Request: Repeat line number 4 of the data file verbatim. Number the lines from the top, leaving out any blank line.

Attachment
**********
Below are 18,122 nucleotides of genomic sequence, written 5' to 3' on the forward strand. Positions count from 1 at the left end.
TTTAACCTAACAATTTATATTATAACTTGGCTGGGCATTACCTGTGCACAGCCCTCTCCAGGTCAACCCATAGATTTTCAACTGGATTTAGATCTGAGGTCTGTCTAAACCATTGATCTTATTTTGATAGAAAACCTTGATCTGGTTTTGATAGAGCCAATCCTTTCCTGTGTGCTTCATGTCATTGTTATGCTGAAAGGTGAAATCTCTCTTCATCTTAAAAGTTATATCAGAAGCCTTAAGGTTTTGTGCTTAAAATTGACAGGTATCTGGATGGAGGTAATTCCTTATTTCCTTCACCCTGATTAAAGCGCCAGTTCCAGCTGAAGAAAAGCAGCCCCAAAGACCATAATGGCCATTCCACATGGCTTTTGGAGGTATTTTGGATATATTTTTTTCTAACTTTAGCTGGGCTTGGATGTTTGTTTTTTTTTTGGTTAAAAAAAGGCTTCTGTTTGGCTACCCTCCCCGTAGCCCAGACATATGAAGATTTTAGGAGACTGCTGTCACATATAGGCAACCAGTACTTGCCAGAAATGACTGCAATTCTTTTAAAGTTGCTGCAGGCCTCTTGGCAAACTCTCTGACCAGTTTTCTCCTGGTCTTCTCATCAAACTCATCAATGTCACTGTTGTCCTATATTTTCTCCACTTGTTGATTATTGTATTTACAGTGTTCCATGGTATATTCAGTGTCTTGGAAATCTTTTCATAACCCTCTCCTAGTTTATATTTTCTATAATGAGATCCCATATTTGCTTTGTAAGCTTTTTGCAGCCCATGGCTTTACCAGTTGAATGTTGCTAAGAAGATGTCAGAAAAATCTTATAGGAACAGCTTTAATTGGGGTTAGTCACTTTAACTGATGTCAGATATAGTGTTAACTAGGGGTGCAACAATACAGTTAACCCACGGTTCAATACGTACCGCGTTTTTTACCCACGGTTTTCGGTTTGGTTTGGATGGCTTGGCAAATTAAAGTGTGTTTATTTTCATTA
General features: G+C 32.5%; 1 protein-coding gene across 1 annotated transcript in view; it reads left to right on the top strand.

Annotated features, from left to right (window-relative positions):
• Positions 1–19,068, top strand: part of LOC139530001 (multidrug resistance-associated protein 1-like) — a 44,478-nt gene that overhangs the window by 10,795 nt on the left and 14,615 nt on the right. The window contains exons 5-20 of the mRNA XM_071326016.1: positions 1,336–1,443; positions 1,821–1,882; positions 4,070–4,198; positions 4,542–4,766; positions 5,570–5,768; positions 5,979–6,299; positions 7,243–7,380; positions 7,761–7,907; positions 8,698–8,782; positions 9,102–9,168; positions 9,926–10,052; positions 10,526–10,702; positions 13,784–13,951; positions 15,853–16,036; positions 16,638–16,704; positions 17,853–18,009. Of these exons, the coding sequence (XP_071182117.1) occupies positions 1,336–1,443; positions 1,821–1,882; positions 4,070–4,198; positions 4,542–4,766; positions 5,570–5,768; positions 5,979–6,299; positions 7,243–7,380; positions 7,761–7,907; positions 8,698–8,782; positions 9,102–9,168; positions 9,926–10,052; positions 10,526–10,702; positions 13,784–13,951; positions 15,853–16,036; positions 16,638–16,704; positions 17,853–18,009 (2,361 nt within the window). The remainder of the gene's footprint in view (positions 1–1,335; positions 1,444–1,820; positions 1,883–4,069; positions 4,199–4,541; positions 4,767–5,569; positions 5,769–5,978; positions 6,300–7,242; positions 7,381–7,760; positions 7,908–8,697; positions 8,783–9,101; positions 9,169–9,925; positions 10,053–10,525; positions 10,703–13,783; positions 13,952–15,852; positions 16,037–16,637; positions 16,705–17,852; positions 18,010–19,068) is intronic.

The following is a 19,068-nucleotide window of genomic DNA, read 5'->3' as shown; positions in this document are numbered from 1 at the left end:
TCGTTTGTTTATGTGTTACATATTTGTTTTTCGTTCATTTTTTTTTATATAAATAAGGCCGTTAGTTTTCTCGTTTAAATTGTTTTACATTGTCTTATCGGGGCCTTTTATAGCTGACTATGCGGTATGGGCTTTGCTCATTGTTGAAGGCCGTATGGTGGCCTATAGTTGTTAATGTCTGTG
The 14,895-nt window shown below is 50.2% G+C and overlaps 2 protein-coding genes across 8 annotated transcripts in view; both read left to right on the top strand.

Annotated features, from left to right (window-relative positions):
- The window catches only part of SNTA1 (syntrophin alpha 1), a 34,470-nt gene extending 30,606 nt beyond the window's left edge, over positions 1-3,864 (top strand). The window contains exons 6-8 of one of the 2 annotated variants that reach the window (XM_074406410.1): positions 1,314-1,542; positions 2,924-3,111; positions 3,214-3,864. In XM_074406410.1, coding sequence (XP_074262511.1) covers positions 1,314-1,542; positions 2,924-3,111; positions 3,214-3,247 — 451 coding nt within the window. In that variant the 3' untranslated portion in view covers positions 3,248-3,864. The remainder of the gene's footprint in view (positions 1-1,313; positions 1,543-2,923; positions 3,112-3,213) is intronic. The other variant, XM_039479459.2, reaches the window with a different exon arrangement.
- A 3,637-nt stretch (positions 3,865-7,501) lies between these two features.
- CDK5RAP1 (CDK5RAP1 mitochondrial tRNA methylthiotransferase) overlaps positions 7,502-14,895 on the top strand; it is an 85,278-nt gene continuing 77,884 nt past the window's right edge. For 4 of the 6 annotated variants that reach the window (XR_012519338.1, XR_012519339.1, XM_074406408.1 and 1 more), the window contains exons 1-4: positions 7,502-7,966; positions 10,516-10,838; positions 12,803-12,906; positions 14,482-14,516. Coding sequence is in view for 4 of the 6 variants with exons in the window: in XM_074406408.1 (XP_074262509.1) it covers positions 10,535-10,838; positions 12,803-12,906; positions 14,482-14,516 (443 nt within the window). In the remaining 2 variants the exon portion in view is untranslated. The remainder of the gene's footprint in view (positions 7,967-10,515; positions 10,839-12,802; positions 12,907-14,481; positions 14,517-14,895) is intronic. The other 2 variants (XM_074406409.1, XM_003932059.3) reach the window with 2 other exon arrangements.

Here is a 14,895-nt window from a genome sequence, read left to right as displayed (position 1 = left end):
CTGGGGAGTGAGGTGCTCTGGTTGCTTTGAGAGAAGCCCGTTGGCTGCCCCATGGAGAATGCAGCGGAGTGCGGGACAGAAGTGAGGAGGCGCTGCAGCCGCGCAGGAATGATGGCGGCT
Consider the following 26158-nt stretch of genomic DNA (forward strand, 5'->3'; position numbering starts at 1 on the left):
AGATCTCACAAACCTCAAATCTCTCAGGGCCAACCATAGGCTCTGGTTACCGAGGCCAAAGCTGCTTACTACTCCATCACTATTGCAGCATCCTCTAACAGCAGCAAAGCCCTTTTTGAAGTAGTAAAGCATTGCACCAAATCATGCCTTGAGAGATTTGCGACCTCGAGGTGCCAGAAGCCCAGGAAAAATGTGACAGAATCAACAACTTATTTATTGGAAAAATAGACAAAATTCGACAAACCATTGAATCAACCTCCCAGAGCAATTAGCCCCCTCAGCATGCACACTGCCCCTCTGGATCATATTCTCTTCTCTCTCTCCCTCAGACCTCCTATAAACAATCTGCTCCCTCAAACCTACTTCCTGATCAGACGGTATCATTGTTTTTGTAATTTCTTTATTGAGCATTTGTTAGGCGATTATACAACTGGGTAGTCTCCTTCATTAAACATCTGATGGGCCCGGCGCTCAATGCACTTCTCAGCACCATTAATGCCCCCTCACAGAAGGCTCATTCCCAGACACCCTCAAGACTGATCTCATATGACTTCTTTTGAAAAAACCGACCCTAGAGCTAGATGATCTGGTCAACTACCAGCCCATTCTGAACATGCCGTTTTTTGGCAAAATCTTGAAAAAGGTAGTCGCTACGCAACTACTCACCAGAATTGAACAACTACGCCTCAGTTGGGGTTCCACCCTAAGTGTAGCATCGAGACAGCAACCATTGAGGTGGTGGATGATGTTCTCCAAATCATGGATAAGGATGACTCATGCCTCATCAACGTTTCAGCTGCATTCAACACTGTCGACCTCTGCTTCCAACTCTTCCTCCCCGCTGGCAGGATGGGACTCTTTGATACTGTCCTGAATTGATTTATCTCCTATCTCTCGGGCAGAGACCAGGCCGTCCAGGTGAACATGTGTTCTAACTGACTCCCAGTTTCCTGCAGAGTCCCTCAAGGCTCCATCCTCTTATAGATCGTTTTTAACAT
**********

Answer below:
Annotated features, from left to right (window-relative positions):